“ASK ME HOW?” was the leading message given to 95 professional women from throughout regional Queensland at The Regional Women in Business Long Lunch in Goondiwindi.

It was the second time local business Engage & Create Consulting has hosted the event and this year it was held in the back garden of Goondiwindi’s newest retail hub, The House, which aptly offers a place for female business owners to operate from.

(MAIN IMAGE: The Engage & Create Consulting team – Julia Spicer, Natalie Woods and Yasmin Taylor. ALL IMAGES: Photographer and writer Grace Quast)

A panel discussion heard from four businesswomen throughout south-west Queensland who’ve managed to pivot their operations and businesses to help deal with the recent COVID-19 health pandemic and drought.

Marketer Jade Mackay was responsible for taking Goondiwindi Cotton’s retail store online; a move which significantly boosted sales.

She encouraged the crowd to ask questions of each other, to foster progress.

“If you don’t ask someone how they are doing these things, you are not getting the full benefit, ask me how I did it, how do you change people, ask me how,” Jade said.

Attendees also heard from Goondiwindi Business Chamber Executive Officer, Terri Ann Crothers, who spoke about the move of going back to work after volunteering on countless committees and raising children, while juggling her art career.

Donna Haslem a grape grower, opened The Farmhouse Café in St George five years ago with no idea what challenges were ahead of her.

“COVID, drought, all of it, you’ve just for to learn to take the curveballs, you pivot with them, you let your customers guide the way you react to them, you let your customers guide the way you operate,” Donna said.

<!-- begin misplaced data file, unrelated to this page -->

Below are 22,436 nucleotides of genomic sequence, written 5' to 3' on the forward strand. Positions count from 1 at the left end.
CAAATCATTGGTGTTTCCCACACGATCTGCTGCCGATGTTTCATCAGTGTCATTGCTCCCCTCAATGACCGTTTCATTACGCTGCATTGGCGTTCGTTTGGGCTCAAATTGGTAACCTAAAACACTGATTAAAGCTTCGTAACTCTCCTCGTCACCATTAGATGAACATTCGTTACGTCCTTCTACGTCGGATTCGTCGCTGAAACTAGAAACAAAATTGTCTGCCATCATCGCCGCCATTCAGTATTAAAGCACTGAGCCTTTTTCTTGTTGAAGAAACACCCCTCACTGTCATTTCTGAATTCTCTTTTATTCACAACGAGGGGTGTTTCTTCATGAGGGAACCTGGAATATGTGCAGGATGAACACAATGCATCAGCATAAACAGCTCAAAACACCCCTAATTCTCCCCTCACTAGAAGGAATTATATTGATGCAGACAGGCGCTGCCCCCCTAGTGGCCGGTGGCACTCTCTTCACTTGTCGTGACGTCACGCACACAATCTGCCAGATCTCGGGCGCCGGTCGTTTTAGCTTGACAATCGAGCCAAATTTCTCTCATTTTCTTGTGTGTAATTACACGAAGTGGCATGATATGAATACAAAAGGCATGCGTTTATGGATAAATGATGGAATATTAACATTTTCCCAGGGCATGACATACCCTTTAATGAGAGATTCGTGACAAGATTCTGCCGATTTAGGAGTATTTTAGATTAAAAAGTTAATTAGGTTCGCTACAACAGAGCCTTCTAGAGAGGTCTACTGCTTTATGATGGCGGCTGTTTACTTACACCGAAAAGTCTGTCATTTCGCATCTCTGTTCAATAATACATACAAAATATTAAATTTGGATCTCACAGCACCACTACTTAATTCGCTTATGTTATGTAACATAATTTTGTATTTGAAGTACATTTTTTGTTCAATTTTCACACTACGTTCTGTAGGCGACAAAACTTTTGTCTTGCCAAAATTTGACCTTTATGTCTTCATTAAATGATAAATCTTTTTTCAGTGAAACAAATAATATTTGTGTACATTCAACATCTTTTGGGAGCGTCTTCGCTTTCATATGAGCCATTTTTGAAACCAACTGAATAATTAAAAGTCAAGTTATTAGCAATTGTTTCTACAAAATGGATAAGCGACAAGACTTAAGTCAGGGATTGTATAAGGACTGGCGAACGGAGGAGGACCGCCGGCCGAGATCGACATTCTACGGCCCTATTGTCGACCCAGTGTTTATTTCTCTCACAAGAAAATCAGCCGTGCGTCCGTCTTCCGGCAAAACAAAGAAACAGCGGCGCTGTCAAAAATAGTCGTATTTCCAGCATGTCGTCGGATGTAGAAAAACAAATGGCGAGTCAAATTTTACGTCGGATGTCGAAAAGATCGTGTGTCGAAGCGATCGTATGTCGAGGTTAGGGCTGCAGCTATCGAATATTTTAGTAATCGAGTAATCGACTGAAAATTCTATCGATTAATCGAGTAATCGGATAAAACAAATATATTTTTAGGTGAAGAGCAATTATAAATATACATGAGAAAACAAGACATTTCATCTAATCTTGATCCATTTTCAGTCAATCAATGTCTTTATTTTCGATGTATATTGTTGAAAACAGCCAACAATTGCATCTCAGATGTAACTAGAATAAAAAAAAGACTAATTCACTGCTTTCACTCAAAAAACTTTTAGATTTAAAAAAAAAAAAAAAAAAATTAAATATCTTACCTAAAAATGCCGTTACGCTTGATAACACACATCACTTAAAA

But challenges come in all forms; Mungindi Café founder, Anna Harrison described to the crowd the night three shops burnt down in the small-town last September.

“Losing three of our biggest shops in the small town of Mungindi, it’s just crippling. I watched it that night, and I thought of the despair and thought of wow we’ve just had 4 years of drought, how is this town going to bounce back,” Anna said.

She decided to open ‘Flock’ with a group of local women, as a way to bring the community back together.

“With the loss of those three shops, we actually lost the incidental community. So, a farmer can walk in off the street, and see 5 other people that he can talk to,” Anna said.

The event is held as part of Queensland Small Business Month and is supported by the Queensland Government.

PHOTO GALLERY: Grace Quast photographer

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